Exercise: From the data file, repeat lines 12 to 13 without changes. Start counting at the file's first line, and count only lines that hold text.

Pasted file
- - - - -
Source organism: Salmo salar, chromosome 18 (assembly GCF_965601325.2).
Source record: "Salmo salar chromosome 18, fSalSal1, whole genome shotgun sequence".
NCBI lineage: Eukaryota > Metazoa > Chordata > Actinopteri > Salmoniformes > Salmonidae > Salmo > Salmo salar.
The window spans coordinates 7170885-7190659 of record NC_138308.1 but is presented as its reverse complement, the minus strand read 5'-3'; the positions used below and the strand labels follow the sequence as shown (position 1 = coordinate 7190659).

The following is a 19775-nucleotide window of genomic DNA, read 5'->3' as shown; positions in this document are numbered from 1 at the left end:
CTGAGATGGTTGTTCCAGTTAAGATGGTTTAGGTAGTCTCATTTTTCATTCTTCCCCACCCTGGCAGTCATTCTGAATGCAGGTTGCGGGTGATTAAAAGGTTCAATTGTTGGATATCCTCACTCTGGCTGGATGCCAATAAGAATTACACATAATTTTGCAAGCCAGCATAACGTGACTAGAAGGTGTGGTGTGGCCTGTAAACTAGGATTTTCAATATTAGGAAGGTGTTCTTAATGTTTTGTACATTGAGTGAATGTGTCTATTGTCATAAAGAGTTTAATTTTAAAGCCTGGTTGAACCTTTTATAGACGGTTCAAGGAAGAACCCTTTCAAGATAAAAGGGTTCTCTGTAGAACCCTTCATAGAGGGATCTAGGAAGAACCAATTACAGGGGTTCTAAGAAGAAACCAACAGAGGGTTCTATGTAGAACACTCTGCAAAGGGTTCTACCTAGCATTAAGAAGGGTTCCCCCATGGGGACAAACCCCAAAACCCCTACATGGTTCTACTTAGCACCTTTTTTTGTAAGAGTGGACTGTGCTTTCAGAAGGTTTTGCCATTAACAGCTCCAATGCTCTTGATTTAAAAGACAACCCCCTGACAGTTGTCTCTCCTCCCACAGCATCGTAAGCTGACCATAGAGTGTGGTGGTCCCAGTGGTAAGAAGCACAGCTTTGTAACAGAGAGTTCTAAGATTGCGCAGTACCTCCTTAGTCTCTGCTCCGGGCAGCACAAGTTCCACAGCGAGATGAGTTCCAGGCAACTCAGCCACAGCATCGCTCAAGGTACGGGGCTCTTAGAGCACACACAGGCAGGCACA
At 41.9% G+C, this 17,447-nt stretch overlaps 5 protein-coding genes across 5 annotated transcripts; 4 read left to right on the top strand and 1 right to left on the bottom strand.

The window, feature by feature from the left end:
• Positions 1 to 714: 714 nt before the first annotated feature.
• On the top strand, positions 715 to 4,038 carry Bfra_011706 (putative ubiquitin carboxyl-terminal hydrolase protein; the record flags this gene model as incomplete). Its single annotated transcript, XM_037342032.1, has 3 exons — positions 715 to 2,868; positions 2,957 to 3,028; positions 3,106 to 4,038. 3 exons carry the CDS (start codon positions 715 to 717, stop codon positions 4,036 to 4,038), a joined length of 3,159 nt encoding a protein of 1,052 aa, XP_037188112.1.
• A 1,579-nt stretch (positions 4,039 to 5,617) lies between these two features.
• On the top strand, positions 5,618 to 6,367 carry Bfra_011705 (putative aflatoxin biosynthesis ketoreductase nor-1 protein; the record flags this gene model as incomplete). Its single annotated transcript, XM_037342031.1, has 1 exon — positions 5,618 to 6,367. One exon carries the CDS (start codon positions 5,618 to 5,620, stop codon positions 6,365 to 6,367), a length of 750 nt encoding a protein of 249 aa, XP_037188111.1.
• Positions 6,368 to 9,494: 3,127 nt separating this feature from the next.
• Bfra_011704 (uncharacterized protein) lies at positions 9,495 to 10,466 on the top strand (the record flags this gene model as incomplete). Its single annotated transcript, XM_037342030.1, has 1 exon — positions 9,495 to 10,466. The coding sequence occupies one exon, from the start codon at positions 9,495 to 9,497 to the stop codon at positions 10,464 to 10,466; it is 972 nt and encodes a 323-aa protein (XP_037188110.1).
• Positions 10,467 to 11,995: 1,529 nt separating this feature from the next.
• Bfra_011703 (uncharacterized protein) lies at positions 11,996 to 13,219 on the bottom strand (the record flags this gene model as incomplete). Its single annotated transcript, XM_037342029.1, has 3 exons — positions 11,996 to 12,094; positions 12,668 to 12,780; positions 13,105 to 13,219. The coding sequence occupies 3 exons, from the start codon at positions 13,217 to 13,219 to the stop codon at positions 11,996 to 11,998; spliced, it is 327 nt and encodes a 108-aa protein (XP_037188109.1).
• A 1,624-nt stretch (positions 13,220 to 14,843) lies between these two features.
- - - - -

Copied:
• On the top strand, positions 5,618 to 6,367 carry Bfra_011705 (putative aflatoxin biosynthesis ketoreductase nor-1 protein; the record flags this gene model as incomplete). Its single annotated transcript, XM_037342031.1, has 1 exon — positions 5,618 to 6,367. One exon carries the CDS (start codon positions 5,618 to 5,620, stop codon positions 6,365 to 6,367), a length of 750 nt encoding a protein of 249 aa, XP_037188111.1.
• Positions 6,368 to 9,494: 3,127 nt separating this feature from the next.